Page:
Risking a controversial subject here, but I'd like to learn more and see some views on this subject.
IMO, the OPS stat masks the real problem with offenses like the Reds'. A number of important, starting players get a pass because their OPS is acceptable or good. While a good shorthand, OPS can be very misleading and requires deeper analysis.
The slugging half of OPS usually is the dominant half numerically. Slugging percentages generally are higher than OBPs. When a player has a high slugging percentage, his OPS tends to be good. Yet, many such players are low BA and low OBP hitters.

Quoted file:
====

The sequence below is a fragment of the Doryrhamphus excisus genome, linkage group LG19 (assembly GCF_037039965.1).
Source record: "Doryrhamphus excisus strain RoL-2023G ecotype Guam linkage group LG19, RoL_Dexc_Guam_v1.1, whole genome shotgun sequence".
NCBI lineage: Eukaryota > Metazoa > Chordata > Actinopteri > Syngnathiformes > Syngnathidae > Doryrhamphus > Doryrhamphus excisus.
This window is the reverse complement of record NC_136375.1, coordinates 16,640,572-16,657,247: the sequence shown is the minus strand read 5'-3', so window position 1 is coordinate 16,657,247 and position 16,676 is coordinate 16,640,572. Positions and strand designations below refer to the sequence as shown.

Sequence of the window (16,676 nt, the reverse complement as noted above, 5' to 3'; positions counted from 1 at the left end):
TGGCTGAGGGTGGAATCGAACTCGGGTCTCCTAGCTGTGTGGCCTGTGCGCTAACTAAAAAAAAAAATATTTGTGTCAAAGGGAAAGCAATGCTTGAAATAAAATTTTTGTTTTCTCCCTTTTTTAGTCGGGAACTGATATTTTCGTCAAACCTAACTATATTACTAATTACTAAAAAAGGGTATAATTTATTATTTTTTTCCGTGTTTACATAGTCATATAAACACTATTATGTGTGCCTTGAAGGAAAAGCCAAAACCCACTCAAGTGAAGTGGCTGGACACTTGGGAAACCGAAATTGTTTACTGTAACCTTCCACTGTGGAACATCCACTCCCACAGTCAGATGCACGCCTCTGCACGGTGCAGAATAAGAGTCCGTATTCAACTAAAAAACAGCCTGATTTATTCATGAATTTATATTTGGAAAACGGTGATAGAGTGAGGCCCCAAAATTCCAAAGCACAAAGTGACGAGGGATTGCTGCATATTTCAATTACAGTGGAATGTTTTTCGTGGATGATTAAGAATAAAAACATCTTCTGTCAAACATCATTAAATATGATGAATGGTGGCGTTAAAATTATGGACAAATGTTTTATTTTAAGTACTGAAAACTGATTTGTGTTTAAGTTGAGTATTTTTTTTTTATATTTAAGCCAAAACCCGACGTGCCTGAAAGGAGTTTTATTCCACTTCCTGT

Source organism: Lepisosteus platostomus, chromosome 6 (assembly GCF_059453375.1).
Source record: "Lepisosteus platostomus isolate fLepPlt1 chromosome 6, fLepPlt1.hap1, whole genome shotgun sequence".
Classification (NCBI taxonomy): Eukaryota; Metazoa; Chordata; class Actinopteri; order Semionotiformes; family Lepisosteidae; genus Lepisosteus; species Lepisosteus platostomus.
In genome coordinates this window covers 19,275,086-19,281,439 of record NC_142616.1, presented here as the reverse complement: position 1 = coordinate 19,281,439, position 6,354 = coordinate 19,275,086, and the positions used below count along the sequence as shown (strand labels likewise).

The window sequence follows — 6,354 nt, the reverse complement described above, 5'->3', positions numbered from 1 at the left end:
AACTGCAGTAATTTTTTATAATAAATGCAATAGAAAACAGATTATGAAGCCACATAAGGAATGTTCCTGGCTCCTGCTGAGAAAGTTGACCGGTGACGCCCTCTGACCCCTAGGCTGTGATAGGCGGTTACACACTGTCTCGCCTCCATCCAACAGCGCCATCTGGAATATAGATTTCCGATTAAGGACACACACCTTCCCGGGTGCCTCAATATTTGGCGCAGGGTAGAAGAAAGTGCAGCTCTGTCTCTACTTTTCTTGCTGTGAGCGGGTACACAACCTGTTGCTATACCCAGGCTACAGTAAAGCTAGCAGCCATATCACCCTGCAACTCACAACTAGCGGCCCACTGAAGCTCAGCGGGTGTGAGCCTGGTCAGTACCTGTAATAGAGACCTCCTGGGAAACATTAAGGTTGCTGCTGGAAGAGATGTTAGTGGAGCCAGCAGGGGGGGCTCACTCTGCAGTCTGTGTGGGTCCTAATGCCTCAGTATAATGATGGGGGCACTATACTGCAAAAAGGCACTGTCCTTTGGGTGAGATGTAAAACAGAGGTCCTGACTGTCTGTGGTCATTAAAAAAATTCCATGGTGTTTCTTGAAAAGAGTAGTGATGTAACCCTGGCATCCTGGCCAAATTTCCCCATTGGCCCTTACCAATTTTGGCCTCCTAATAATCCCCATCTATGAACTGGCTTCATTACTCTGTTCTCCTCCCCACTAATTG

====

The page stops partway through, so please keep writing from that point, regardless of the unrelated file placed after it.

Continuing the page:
So, on the Reds, Jay Bruce has a .326 OBP and a .481 SLG. Pretty good OPS of .806, but he doesn't get on base much and his BA is .243.
Ryan Ludwick has a .329 OBP and a .535 SLG. Huge differential there. His good OPS of .864 is heavily weighted to slugging, not getting on base.
Frazier is similar, .323/.520. Cozart .294/.407.
Here's my point for discussion. I think that simply saying that guys like Ludwick and Bruce have a good OPS may give them too much credit because a team full of power hitters who don't get singles and don't get on base is often sub-par offensively. (Reds currently have 583 singles, while the Cards have 721.)
Hope the issue I'm presenting for discussion is clear. Fire away.